Aspen council discussion about city-sponsored mental health events gets testy |

Aspen council discussion about city-sponsored mental health events gets testy

Passions about helping the community with mental health issues boiled over Tuesday night as the Aspen City Council debated the urgency of the city putting together a plan to host a community event and training in the coming weeks.

During what turned into a 30-minute conversation that turned heated, Mayor Torre voiced his frustration with the city manager’s office in not putting together a community event sooner than the first of the year, while Councilwoman Rachel Richards said the mayor’s comments were “unfounded” after he expressed his displeasure with the progress of the previous request.

On Oct. 12, the council behind Mayor Torre’s asking said it wanted to host a series of community meetings before the holidays. Last week, he reiterated he would like the city to host events before or near the start of the ski season.

City Manager Sara Ott said Tuesday the city does not have personnel who specialize in putting together these kinds of mental health events and her staff is the one trying to put together the request among other priorities given by council. She said there could be possible calendar conflicts with other events hosted by nonprofits such as Aspen Hope, Aspen Strong, Mind Springs, Here House and others.

Ott added that local nonprofits who work in the mental health arena have seven events planned that people can attend or watch online in the next few weeks.

“I really do think the city is better as a partner to amplify those voices rather than generate original content in a community meeting this year,” she said. “That is different than your direction you gave me last week. Is that acceptable or not?”

That’s when the mayor started to go back to the ideas presented at the past two meetings and said the fact that Aspen is a seasonal town the city should take advantage of the seasonal opportunity and try to reach out before the ski season gets into full swing.

“I would be looking for a plan. Sara, the last time we talked about this at this table, we are trying so hard to give you policy guidance and overarching without being prescriptive, the word was used. And I think we’re still wanting to stay there, but you’re not giving us back a plan,” Torre said Tuesday. “So, if we’re not going to do community meetings this year, I would like to know what we are going to be doing this year. Because, frankly, I’m sorry, waiting til the turn of the year is too long for me. … I would prefer a community event this year to be honest, but if it’s beyond our capabilities, I’m open.”

Ott stressed the production of an event, marketing the event, a marketing plan of general well-being and marketing plan of these seven events planned already was a heavy lift, adding there did not seem to be consensus among the council previously.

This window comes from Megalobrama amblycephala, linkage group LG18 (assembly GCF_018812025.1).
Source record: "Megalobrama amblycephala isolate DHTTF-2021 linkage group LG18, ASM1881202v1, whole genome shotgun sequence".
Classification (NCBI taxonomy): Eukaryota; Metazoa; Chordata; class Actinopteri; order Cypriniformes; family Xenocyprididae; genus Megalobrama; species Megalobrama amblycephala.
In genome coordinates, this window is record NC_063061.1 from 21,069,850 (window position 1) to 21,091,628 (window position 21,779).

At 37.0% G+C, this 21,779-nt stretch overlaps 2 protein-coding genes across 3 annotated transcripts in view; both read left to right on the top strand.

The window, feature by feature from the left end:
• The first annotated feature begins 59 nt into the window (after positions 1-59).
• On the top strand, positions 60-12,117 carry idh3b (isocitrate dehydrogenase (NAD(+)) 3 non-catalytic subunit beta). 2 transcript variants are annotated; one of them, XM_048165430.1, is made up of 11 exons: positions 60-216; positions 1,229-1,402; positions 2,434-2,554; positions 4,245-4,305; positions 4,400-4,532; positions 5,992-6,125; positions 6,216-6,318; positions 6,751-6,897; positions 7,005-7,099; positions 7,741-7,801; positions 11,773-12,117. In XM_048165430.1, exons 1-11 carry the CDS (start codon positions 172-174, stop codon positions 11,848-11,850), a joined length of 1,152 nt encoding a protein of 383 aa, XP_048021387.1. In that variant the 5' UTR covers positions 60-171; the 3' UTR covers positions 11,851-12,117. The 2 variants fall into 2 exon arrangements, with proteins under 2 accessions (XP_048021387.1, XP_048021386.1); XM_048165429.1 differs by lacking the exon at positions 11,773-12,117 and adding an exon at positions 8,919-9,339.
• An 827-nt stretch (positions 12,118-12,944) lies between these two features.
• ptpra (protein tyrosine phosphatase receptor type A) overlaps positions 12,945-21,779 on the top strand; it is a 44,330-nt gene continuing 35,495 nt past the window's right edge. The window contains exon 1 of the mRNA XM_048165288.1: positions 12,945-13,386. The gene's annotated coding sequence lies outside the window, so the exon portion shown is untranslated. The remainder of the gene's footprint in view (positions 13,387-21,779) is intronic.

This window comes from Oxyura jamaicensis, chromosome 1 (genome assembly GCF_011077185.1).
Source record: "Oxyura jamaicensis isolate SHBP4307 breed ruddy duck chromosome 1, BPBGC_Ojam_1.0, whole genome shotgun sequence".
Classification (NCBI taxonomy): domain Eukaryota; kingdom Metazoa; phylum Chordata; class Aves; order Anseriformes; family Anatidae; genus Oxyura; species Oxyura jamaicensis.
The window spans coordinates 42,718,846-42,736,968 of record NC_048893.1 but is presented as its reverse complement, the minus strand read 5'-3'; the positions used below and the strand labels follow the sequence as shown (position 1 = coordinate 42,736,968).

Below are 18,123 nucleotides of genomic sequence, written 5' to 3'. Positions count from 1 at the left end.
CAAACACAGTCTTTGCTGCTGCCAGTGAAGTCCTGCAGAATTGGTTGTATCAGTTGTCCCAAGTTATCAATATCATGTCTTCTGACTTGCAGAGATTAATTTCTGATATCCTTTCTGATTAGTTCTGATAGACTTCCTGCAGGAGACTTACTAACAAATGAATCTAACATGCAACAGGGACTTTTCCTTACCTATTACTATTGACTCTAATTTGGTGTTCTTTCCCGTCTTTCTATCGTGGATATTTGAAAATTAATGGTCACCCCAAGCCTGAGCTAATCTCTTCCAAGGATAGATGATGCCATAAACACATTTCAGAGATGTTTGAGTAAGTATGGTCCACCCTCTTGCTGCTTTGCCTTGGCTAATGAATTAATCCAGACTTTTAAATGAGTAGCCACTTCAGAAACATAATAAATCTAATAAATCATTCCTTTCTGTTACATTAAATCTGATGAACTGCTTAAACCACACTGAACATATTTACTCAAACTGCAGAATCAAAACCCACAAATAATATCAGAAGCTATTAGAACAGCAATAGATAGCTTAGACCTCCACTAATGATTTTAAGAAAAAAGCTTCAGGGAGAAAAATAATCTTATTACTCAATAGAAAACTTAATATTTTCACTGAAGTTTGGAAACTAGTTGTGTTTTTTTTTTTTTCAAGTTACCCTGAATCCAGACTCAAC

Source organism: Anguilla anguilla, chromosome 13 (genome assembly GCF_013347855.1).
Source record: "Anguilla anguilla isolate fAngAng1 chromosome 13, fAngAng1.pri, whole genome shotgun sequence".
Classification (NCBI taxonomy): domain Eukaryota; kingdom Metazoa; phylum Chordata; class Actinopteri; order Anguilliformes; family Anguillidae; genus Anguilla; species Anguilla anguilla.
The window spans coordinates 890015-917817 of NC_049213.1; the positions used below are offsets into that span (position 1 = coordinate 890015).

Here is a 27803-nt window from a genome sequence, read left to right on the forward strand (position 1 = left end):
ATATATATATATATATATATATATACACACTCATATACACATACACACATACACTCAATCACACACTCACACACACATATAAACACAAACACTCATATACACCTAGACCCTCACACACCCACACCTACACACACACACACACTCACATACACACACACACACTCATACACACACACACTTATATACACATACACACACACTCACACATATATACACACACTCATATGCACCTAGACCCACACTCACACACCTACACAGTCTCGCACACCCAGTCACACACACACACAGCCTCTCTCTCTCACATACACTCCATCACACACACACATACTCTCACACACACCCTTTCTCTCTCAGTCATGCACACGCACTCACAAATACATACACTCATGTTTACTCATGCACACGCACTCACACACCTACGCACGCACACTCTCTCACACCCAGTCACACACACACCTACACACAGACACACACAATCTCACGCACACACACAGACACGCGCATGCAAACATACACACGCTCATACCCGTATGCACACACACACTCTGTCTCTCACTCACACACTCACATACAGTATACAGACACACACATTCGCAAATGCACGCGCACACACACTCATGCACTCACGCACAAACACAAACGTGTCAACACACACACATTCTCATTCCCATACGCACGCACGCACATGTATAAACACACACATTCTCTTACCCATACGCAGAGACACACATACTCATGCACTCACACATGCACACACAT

“Mr. Mayor, the problem with the timeline is when I was asked to deliver it before Thanksgiving by Nov. 20,” Ott said.

Torre said the conversation was “going around the wheel one too many times for me. I’m not seeing the difficulty. … I’m seeing a lack of nimbleness and ability to do something here.”

That’s when Richards stepped in an attempt to pump the brakes on the idea of trying to have something this year. She agreed with Ott that the timing felt rushed and the city in the meantime should help promote the nonprofit events on the calendar.

Richards reiterated the staffing issue as well as this being the budget season, the move to the new city building, the holidays coming up and the seven nonprofit events are a lot right now.

“I think you’re asking for a little bit of the impossible,” Richards said to the mayor. “If we want to do this, I’d be glad to make a motion right now to approve $40,000 out of the general fund and hire a subcontractor to do it. … I have a feeling it’s going to be a great disappointment that it wasn’t exactly how Torre had envisioned it while we’re trying to get five different people to talk about what it is.”

Torre took offense and responded, “I think your comments are unfounded.” To which Richards shot back: “I think your comments about our manager are unfounded.”

Richards added that she also was not comfortable waiting for January for a community event sponsored by the city, but “I’m not going to ask for the Ringling Brothers Circus to come in and perform it either.”

When Councilman Skippy Meisrow weighed in and said everyone should take a deep breath, the mayor retorted: “I don’t need a deep breath.”

Along with Torre, councilman Ward Hauenstein stressed it is “really important” to have a city-sponsored, council-driven event to bring public awareness to this. He was the one at the Oct. 12 meeting who floated the idea of a community meeting.

“I thought we did give a clear direction. … I’ve been working on this for four or five weeks, and I thought two weeks ago we gave a consensus that we wanted to have city-wide training and awareness,” Hauenstein said Tuesday. “The banter that is going on here just gets in the way. … It pains me to see this bickering going on when we all want the same thing.”

After a bit more conversation about the nonprofit offerings coming up and the temperature in the council chambers lowered, Ott said she would continue working on a city event.

“What I’m hearing is I need to produce an event this calendar year, and we will figure out how to do it,” she said, adding later, “I will review with my team this week what we are going to do.”


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